Prime Minister ‘ready to consider’ extending UK’s transition out of EU
Theresa May has indicated she is ready to consider extending the UK’s transition out of the EU for an additional year to the end of 2021.
If agreed, the change would mean the UK remaining within the single market and customs union and subject to EU rules and regulations for almost three years after the official date of Brexit in March 2019 and more than five years after the referendum vote to leave.
Mrs May was fighting to preserve the possibility of a deal with Brussels on the UK’s withdrawal, after negotiations foundered last weekend on the intractable issue of the Irish border.
She addressed leaders of the 27 remaining EU member states in Brussels ahead of a dinner at which they discussed Brexit in her absence.
The president of the European Parliament, Antonio Tajani, who also spoke, said: “Both sides mentioned the idea of an extension of the transition period as one possibility which is on the table and would have to be looked into.”
A senior EU official later said Mrs May had indicated she was “ready to consider” a longer transition period.
Mrs May initially suggested an “implementation period” of around two years after Brexit, to give the UK’s authorities and companies time to prepare for the new arrangements.
But she later accepted a 21-month transition offered by the EU, ending on the last day of December 2020.
It emerged on Wednesday that the EU’s chief Brexit negotiator Michel Barnier was ready to discuss a further year’s extension to allow time to find a solution to keep the Irish border open.
UK officials stressed that the Prime Minister was not proposing any extension to the period already agreed.
Any further proposed extension is likely to be fiercely opposed by Eurosceptics, who warn the UK would become a “vassal state” of Brussels, bound by its rules but unable to influence them.
And it is likely to involve a demand from Brussels for a further year’s contributions towards EU budgets, which could cost the UK as much as £9 billion.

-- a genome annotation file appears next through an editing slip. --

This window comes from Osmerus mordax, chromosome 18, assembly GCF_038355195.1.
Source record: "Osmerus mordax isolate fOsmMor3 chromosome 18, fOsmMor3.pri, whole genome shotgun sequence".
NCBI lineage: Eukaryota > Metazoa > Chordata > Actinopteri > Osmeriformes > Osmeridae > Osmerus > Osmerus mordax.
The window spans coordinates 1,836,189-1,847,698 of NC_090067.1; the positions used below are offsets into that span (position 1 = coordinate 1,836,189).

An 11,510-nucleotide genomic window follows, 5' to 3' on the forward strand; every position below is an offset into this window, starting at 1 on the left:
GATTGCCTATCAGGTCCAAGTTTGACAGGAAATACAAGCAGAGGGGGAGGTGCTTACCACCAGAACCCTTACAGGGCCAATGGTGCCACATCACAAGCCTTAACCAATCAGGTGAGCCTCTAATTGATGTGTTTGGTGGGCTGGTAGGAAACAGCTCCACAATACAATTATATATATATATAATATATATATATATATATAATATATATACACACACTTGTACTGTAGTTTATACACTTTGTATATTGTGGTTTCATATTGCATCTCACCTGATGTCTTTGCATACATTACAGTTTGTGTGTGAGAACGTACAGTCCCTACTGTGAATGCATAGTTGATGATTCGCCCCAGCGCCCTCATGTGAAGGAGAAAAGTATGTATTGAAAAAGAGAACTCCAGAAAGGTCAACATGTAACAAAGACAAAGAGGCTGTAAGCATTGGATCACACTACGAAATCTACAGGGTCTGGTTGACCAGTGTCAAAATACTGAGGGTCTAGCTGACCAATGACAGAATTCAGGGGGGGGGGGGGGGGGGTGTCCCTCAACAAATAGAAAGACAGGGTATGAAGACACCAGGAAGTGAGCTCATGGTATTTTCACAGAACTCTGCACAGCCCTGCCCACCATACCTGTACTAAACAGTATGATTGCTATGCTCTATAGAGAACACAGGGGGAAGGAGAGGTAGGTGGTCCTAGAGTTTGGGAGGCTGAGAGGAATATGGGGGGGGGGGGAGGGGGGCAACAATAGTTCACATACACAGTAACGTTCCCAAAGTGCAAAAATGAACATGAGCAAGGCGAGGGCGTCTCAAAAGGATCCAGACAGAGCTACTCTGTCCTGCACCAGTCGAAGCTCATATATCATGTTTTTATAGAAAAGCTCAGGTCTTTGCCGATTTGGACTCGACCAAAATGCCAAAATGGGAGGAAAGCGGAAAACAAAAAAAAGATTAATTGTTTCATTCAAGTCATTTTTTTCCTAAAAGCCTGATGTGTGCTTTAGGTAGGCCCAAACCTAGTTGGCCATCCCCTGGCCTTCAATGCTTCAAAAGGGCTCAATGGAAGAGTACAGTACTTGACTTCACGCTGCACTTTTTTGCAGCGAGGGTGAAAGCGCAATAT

Before travelling to Brussels, Mrs May vowed to protect the “precious Union of the United Kingdom” as she answered questions in the House of Commons.
However, during exchanges at Prime Minister’s Questions, Labour leader Jeremy Corbyn said the Tories were too “weak and divided” to negotiate effectively with Brussels.
Mrs May told MPs: “We will not accept any proposals which would effectively break up the United Kingdom.”
The meeting in Brussels was supposed to be the occasion when the leaders of the EU 27 member states gave the green light for a special summit in November to finalise the terms of Britain’s withdrawal.
However, European Council president Donald Tusk has warned that without new “concrete proposals” from the British to break the logjam over the Irish border backstop, further progress on a deal may be impossible.
In a speech to the German parliament before travelling to Brussels, Chancellor Angela Merkel said that the possibility of a Brexit deal was “still there”, but added that Berlin was making plans for a no-deal withdrawal.
And in Paris, Emmanuel Macron’s government published details of legislation to authorise preparations for a no-deal Brexit, which could see the restoration of customs checks and health inspections for animals at French ports, and even a requirement for Britons to seek visas for stays of three months or more.